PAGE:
posted by Ookseer at 2:08 AM on April 19, 2009 [1 favorite]

A problem, I think, is that people establish patterns of behaviors very early in life, either by being told directly which of the things they (as small children) do are okay, or by watching what older people do. For any given person, the societal rationalizations and explanations for why certain patterns of behavior are acceptable, and others are not, come into play much later. It's not 'we think this so we act this way'; rather, it's 'we use this idea to explain our habits.'

Big, philosophical arguments might be useful in critiquing a society, but they aren't much good when applied to a particular person because, in the context of one person's life and habits, you're coming at it back-asswards. All you end up conveying is that you don't accept the rationalizations they use to explain behaviors which are so deeply ingrained that they are thought of as fundamental to their identity; it's very difficult to separate disapproval of such habits from disapproval of the whole person. In a relationship, this is a hard row to hoe.

If you are dealing with a single person (or, I guess, a recurring pattern you've encountered in relationships), you might have to simply own up to the fact that this particular cultural norm doesn't work for you, and negotiate from there.
posted by jon1270 at 3:09 AM on April 19, 2009 [3 favorites]

Human relationships are remarkably resilient and can flower under a really crazy range of circumstances. My guess is that a lot of arranged marriages are probably 'better' (stronger, more peaceful) than relationships where both started all fired up about each other and found the relationship kind of empty when that faded.

I don't think you can refute the particular design because it doesn't really suck. It has a clear set of expectations for both parties, and relationships work best when both people are operating in the same value system.

This wouldn't work for me and Mr. Llama, but our values are shared, clear, and agreed-upon and do include the western notions you mentioned-- but it's the agreement and expectations that makes it work, not the values in particular.

You could make the argument that relationships are ultimately more satisfying when they include the egalitarian values you describe, because both people are more free to fully be themselves, but then you get into a whole question about what 'satisfied' means, and it doesn't mean the same thing to everyone.
posted by A Terrible Llama at 3:31 AM on April 19, 2009 [2 favorites]

Not all people are representative of their gender. Men and women are different insofar that everyone is different from each other.
posted by divabat at 3:48 AM on April 19, 2009 [1 favorite]

Why do you care? You're in a foreign country, trying the natives that they're doing it wrong. Whatever man, it works for them, quit trying to fix them. Realize it's not the type of relationship you want and seek something different.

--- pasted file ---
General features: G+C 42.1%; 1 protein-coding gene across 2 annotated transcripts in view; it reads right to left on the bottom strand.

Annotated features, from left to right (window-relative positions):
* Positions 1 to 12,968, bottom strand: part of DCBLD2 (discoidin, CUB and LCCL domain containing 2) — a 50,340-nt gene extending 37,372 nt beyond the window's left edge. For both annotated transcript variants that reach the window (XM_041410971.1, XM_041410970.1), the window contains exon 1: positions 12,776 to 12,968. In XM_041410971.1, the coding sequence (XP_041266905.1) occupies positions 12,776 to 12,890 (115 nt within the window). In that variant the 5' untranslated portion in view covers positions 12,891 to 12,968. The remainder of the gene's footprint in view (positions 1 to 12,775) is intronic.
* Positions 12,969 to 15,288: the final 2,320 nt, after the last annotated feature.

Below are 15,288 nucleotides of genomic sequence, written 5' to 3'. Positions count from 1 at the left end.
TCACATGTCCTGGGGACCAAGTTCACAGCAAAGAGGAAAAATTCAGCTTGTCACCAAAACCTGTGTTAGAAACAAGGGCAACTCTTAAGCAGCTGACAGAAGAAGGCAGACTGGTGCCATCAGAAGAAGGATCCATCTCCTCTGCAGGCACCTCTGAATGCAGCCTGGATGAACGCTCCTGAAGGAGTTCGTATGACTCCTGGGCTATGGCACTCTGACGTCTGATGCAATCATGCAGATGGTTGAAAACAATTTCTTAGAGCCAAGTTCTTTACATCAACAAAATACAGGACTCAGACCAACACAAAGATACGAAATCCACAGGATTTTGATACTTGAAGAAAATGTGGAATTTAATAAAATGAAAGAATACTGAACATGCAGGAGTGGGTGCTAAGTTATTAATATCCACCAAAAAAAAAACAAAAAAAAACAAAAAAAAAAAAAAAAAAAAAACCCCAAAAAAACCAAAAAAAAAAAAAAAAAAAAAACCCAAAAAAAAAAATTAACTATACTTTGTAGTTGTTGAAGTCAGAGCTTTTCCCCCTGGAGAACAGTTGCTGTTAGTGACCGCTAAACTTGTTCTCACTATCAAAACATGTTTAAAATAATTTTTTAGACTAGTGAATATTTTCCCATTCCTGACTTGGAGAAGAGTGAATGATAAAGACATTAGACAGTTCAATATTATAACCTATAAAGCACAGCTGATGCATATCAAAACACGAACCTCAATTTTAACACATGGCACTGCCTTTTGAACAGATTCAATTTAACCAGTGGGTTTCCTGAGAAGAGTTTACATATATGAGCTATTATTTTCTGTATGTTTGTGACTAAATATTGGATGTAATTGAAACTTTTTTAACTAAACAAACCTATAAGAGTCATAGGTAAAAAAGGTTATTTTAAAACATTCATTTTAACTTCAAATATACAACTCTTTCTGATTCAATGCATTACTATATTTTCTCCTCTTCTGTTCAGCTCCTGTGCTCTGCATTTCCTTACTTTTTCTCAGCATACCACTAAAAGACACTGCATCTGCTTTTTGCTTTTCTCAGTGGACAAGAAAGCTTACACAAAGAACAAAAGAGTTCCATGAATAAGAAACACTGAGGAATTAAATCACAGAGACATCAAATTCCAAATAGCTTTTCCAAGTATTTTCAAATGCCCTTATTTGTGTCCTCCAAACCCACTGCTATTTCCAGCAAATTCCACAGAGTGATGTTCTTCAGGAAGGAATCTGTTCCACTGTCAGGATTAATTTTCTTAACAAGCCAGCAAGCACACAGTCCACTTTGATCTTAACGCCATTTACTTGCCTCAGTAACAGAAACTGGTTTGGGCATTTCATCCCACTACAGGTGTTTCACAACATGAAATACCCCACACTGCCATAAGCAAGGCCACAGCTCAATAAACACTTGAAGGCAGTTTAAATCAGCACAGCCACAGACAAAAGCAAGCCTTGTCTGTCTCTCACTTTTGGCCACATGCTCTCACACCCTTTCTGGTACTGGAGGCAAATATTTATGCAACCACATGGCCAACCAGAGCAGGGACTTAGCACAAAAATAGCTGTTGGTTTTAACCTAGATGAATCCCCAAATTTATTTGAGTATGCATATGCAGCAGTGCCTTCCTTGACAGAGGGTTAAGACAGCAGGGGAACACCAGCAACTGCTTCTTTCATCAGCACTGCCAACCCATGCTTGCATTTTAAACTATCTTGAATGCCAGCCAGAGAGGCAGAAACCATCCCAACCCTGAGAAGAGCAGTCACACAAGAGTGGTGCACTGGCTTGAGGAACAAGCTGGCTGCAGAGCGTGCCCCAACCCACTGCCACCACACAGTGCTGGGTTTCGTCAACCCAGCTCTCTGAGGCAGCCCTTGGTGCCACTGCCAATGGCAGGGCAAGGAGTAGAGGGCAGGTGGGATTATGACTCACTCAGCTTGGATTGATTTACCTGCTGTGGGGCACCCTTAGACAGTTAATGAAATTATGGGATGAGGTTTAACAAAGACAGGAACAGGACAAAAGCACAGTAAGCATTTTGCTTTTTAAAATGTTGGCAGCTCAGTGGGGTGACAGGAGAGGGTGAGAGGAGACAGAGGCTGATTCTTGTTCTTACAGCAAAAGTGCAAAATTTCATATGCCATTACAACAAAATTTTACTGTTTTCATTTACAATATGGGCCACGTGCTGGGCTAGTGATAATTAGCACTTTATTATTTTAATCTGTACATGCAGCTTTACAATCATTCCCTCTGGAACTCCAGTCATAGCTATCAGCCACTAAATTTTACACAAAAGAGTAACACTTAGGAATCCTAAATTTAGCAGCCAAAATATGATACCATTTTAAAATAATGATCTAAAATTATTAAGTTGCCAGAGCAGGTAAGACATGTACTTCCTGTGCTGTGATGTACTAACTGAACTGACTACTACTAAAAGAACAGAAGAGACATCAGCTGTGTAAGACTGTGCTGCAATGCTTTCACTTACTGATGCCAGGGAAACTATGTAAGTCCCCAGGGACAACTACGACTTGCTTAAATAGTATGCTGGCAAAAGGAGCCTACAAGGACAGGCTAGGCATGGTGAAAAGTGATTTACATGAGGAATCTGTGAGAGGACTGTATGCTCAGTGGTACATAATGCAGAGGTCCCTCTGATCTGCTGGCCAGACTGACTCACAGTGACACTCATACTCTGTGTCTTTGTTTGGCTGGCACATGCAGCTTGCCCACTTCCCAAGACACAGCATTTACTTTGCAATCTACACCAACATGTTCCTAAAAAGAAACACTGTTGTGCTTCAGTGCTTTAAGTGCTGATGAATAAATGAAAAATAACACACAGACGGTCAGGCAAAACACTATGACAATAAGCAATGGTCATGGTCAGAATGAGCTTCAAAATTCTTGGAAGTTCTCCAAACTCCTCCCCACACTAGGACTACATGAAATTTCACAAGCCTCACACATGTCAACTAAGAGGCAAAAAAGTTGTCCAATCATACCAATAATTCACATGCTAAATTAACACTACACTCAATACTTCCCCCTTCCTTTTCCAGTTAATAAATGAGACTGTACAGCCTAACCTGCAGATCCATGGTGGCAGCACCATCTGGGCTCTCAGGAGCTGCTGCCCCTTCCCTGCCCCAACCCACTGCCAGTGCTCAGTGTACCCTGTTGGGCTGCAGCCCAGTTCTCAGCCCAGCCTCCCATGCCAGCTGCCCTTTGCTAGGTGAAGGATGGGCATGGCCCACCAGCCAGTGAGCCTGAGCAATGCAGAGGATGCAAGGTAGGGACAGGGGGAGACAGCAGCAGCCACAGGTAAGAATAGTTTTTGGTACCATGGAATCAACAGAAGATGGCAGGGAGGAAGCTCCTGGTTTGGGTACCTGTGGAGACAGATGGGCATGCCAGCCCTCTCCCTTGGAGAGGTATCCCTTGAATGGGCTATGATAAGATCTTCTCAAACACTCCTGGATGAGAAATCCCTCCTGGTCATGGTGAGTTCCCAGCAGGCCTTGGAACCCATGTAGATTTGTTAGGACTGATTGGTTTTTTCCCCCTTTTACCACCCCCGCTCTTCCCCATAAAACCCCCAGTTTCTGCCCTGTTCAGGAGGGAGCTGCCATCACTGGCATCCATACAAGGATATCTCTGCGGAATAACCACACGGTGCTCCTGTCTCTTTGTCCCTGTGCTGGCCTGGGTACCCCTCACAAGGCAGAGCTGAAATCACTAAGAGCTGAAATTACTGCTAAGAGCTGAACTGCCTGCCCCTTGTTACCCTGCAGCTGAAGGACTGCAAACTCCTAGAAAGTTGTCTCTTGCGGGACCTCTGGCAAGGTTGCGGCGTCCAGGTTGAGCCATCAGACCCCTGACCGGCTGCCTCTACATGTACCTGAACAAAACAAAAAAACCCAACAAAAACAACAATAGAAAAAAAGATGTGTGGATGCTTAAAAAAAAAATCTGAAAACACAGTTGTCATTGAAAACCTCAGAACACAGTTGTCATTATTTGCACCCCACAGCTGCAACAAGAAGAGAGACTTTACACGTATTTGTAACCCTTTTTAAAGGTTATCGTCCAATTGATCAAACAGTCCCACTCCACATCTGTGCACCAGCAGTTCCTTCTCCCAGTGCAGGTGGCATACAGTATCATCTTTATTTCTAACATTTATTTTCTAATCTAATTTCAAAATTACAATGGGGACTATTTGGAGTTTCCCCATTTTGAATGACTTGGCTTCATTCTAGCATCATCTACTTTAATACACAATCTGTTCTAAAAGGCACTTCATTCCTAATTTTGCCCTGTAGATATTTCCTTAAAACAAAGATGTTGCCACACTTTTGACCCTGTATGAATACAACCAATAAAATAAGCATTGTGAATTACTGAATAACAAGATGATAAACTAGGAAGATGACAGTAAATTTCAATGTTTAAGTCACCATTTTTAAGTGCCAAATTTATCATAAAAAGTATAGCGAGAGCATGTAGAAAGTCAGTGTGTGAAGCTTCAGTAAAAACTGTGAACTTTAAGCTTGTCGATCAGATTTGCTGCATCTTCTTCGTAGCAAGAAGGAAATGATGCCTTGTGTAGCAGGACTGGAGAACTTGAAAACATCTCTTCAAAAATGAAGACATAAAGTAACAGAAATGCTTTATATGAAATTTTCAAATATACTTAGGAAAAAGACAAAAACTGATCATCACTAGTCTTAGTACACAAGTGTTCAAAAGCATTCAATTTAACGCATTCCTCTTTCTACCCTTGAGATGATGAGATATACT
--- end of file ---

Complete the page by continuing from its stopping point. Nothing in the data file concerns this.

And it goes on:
posted by Brandon Blatcher at 4:02 AM on April 19, 2009 [1 favorite]

Best answer: You wanted a feminist argument. Feminist believe that a woman should be allowed to define herself, and judged on her own, self-chosen merits. So, a feminist would say that any life choice about relationships would be her own.

So, I guess a feminist argument would be that these women are not choosing their relationship boundaries for themselves, but instead are forced to accept societal mores.

Note, I don't think that argument is workable too much, because the opposing view is "No I'm not." If all societal cues were removed, would these women still choose this line of thinking? That's pretty hard to prove.

A flaw in your argument that I would like to see someone address is that this is "a recipe for chaos and bitterness". If the vast majority of a society agree to certain mores, and it is seen as beneficial to the society by all groups, then how does it lead to chaos and bitterness? Although I've only been in China for a few weeks, I did not detect underlying and massive chaos. What I did notice right away was a dedication to something bigger than the Self -- happiness for the group (family, community, etc.) valued more than happiness for the Self. I think that plays a part in what you are noticing now.

So, which statement do you think is most true?

A. Feminism means men and women are equal, and so must always act equal.

B. Feminism means women have the equal right to decide for themselves how they want to shape their lives, including the right to decide that they would like to be treated differently than their male counterparts, if both parties agree to do this.
posted by Houstonian at 4:14 AM on April 19, 2009 [2 favorites]

It's fine if people often play by different rules so long as those rules are agreed upon. I clean the bathroom while you clean the kitchen, etc. But any person who regularly uses other people for their own internal emotional regulation is fundamentally damaged goods. Sane stable people exist among both genders. DTMFA